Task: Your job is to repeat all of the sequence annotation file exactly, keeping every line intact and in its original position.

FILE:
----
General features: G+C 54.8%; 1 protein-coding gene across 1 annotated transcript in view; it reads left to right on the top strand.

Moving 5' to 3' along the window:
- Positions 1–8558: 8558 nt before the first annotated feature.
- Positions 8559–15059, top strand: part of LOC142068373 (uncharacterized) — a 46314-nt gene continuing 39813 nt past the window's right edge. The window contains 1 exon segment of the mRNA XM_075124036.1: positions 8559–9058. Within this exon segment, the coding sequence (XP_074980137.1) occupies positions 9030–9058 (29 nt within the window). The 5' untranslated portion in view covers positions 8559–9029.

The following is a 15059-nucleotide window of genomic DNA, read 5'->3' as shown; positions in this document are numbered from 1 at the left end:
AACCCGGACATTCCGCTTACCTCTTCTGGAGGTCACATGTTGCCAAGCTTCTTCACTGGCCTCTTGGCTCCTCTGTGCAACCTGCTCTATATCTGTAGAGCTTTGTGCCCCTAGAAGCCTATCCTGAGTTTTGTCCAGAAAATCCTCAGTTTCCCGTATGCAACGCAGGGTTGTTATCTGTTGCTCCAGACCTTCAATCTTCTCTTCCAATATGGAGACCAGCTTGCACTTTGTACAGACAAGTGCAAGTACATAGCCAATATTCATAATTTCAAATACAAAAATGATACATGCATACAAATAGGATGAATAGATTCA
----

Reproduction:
General features: G+C 54.8%; 1 protein-coding gene across 1 annotated transcript in view; it reads left to right on the top strand.

Moving 5' to 3' along the window:
- Positions 1–8558: 8558 nt before the first annotated feature.
- Positions 8559–15059, top strand: part of LOC142068373 (uncharacterized) — a 46314-nt gene continuing 39813 nt past the window's right edge. The window contains 1 exon segment of the mRNA XM_075124036.1: positions 8559–9058. Within this exon segment, the coding sequence (XP_074980137.1) occupies positions 9030–9058 (29 nt within the window). The 5' untranslated portion in view covers positions 8559–9029.

The following is a 15059-nucleotide window of genomic DNA, read 5'->3' as shown; positions in this document are numbered from 1 at the left end:
AACCCGGACATTCCGCTTACCTCTTCTGGAGGTCACATGTTGCCAAGCTTCTTCACTGGCCTCTTGGCTCCTCTGTGCAACCTGCTCTATATCTGTAGAGCTTTGTGCCCCTAGAAGCCTATCCTGAGTTTTGTCCAGAAAATCCTCAGTTTCCCGTATGCAACGCAGGGTTGTTATCTGTTGCTCCAGACCTTCAATCTTCTCTTCCAATATGGAGACCAGCTTGCACTTTGTACAGACAAGTGCAAGTACATAGCCAATATTCATAATTTCAAATACAAAAATGATACATGCATACAAATAGGATGAATAGATTCA